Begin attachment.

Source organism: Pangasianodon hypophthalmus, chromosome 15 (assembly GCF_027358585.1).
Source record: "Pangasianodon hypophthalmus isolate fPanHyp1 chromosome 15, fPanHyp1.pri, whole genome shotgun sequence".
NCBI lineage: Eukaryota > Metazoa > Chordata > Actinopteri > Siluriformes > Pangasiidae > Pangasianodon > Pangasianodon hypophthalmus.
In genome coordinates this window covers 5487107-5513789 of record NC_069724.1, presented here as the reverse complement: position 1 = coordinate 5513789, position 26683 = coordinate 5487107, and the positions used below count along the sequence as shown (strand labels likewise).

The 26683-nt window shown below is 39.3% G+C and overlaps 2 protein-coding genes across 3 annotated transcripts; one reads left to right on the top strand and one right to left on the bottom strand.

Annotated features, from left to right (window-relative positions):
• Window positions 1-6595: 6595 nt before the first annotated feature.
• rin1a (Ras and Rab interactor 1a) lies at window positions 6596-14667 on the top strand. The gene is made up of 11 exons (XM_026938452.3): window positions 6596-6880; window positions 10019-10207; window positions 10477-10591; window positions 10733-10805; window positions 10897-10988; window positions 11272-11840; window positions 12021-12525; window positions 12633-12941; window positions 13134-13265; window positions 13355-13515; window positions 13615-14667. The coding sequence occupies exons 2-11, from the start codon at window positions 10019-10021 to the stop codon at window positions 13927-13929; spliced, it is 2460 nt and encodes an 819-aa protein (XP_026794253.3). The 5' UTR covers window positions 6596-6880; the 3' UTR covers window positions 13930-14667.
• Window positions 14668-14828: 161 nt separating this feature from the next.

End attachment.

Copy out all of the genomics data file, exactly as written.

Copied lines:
Source organism: Pangasianodon hypophthalmus, chromosome 15 (assembly GCF_027358585.1).
Source record: "Pangasianodon hypophthalmus isolate fPanHyp1 chromosome 15, fPanHyp1.pri, whole genome shotgun sequence".
NCBI lineage: Eukaryota > Metazoa > Chordata > Actinopteri > Siluriformes > Pangasiidae > Pangasianodon > Pangasianodon hypophthalmus.
In genome coordinates this window covers 5487107-5513789 of record NC_069724.1, presented here as the reverse complement: position 1 = coordinate 5513789, position 26683 = coordinate 5487107, and the positions used below count along the sequence as shown (strand labels likewise).

The 26683-nt window shown below is 39.3% G+C and overlaps 2 protein-coding genes across 3 annotated transcripts; one reads left to right on the top strand and one right to left on the bottom strand.

Annotated features, from left to right (window-relative positions):
• Window positions 1-6595: 6595 nt before the first annotated feature.
• rin1a (Ras and Rab interactor 1a) lies at window positions 6596-14667 on the top strand. The gene is made up of 11 exons (XM_026938452.3): window positions 6596-6880; window positions 10019-10207; window positions 10477-10591; window positions 10733-10805; window positions 10897-10988; window positions 11272-11840; window positions 12021-12525; window positions 12633-12941; window positions 13134-13265; window positions 13355-13515; window positions 13615-14667. The coding sequence occupies exons 2-11, from the start codon at window positions 10019-10021 to the stop codon at window positions 13927-13929; spliced, it is 2460 nt and encodes an 819-aa protein (XP_026794253.3). The 5' UTR covers window positions 6596-6880; the 3' UTR covers window positions 13930-14667.
• Window positions 14668-14828: 161 nt separating this feature from the next.